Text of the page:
District will keep Alameda, Encinal high schools
District will keep Alameda, Encinal high schools
The school district is keeping Alameda and Encinal high schools open, instead of building a single, new school to house all of the two schools’ students.
The school board voted unanimously Tuesday to focus its efforts – and Measure I bond money – on fixing up its existing high schools, rather that embarking on a quest for the money and property that they’d need to find in order to make the dream of new, single high school a reality.
“With the $90 million we have, we are going to get two very nice campuses,” school board trustee Gary Lym said.
Some community members have advocated for a single high school, saying that building one could address historic inequities between Alameda’s two comprehensive high schools and erase divisions between the east and west ends of the Island. Proponents also said students deserve a state of the art school.
But Superintendent Sean McPhetridge said it would cost the district up to $275 million to build a new high school – money the district doesn’t have and won’t be able to request from voters for another eight to 10 years. The district also doesn’t have a location that’s big enough for a new school.
“If you gave me a check for $300 million, I would build it for you,” McPhetridge said. “But we don’t have the money, we don’t have the time, (and) we don’t have the space.”
Designing and building a new school would take another eight years, for a total of 16 to 18 years – long after even today’s kindergartners will graduate from Alameda schools.
Schools leaders included $90 million for high schools in the Measure I bond, which voters approved in November. But they held off on deciding how to spend the money in order to talk to the community about whether Alameda should retain its existing high schools or create a single new one.
The district held community meetings in January and February to discuss the future of high schools here and conducted an online poll. The vast majority of people who participated in the meetings and the poll said they’d like to keep the Island’s two high schools open.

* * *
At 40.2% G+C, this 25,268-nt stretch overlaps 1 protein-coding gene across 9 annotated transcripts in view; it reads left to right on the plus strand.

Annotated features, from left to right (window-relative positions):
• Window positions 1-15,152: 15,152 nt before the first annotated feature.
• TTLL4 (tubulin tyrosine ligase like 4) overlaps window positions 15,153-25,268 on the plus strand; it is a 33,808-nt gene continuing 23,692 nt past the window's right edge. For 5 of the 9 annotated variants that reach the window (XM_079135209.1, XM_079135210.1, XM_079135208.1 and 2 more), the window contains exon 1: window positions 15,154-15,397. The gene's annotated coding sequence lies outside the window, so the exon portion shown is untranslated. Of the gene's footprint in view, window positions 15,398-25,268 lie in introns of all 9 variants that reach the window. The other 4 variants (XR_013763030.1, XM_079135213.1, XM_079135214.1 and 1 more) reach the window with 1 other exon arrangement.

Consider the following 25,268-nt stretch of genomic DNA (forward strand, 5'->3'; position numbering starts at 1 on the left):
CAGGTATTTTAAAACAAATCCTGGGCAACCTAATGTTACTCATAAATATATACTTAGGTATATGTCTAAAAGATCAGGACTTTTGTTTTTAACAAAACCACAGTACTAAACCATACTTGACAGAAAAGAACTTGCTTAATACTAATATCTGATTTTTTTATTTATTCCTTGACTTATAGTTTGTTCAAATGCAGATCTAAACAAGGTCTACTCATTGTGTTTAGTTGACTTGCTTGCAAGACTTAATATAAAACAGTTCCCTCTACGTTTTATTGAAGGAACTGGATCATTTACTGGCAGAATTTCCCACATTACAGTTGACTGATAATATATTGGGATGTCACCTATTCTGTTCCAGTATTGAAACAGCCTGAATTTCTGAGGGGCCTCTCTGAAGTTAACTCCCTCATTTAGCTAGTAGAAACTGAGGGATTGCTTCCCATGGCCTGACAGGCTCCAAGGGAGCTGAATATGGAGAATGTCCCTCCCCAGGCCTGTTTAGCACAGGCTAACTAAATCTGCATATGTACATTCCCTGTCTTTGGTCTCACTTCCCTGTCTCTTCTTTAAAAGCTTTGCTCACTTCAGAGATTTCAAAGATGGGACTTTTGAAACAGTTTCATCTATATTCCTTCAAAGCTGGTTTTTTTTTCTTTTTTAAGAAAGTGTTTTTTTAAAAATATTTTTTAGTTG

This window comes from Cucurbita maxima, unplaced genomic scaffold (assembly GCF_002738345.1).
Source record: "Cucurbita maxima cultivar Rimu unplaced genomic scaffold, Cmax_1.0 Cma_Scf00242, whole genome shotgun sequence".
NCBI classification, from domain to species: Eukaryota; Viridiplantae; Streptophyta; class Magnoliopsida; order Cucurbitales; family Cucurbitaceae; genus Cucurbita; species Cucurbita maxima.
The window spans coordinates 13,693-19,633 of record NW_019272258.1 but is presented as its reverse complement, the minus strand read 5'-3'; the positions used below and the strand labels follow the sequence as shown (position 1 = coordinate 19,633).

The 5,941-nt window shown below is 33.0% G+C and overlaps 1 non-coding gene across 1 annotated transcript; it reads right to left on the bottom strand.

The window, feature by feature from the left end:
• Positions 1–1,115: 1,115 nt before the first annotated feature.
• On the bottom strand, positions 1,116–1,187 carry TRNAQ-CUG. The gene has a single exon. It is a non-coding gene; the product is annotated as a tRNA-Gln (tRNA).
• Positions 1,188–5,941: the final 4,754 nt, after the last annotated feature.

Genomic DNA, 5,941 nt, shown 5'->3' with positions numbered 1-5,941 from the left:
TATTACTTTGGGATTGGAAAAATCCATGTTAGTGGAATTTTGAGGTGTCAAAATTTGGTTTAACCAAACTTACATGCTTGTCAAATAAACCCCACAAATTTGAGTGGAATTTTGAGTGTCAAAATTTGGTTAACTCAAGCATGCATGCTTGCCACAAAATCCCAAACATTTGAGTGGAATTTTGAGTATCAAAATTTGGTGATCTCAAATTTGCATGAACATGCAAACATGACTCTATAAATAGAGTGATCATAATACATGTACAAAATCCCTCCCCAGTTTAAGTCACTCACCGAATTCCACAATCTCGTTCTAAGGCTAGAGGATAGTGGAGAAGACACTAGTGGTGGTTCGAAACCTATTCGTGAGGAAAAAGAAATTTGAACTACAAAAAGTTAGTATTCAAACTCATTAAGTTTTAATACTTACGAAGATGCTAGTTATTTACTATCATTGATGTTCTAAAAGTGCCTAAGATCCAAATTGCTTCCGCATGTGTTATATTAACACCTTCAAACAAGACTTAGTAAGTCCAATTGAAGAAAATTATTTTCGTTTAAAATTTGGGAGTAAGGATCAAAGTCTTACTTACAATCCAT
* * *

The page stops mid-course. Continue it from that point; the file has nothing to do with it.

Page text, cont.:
Alameda High educates 1,746 students on a 12.9-acre site, while Encinal High serves 1,052 students on 21.9 acres. School board members have set aside $44 million to renovate Alameda High and $39.5 million for Encinal High.
Projects the district expects to perform at Alameda High include structurally upgrading and modernizing Historic Alameda High School, creating new science labs, upgrading the school’s outdoor areas, modernizing Larry Patton Gym – and removing the safety fence lining the perimeter of the historic high school campus.
At Encinal High, the district plans to build a new, two-story classroom wing and reconfigure its existing classroom wings; renovate its science classrooms; upgrade its locker rooms and improve its outdoor areas.
Board member Philip Hu said he thinks the money can help the district transform schools to make them more desirable.
“Clearly a lot of the passions run deep,” Hu said. “But I think a lot of things change as we start to change schools.”
McPhetridge said he thinks the equity issues raised by community members can be addressed without a new school.
“We have work to do on both sites. But I think we can address these equity issues more economically at two sites,” he said.
Separately, board president Barbara Kahn asked her dais-mates to consider changing the order the district performs schools upgrades and fixes to be paid for with bond money. As it stands now, the district will perform all of the work planned for its elementary schools before moving on to the high schools.
The board agreed to ask district staff to offer recommendations on the order work should be performed at schools, which could mean some high school projects are performed sooner than now planned.
“We can bring back a hybrid plan if the board tells us to do it,” McPhetridge said.
The heads of two of the district’s unions and a parent at one school said they’d like the district’s top priority for bond projects to be safety, following a vandalism incident on February 13 at Bay Farm School and a trespassing incident Monday at Edison Elementary School.
Police reportedly arrested a 27-year-old Vallejo man on Monday after he allegedly trespassed on the Edison campus and attempted to rob two employees and pull one of the employees off campus. Police said the man appeared agitated and disoriented and that they believe he was on drugs; schools officials said they placed the campus on lockdown.
Alameda Education Association president Audrey Hyman said many Edison school staffers were shaken up by Monday’s incident. She wants the district to make school safety and security its bond funding top priority.
“We need to do something to protect our employees, and to make them feel assured that we are not taking for granted what is happening at their sites,” Hyman said.
McPhetridge said the district intends to address school security concerns.
“Sadly, the world is changing,” he said Tuesday. “To keep our students safe, we need to be like other modern schools and put fences around our campuses to keep out unwanted intruders.”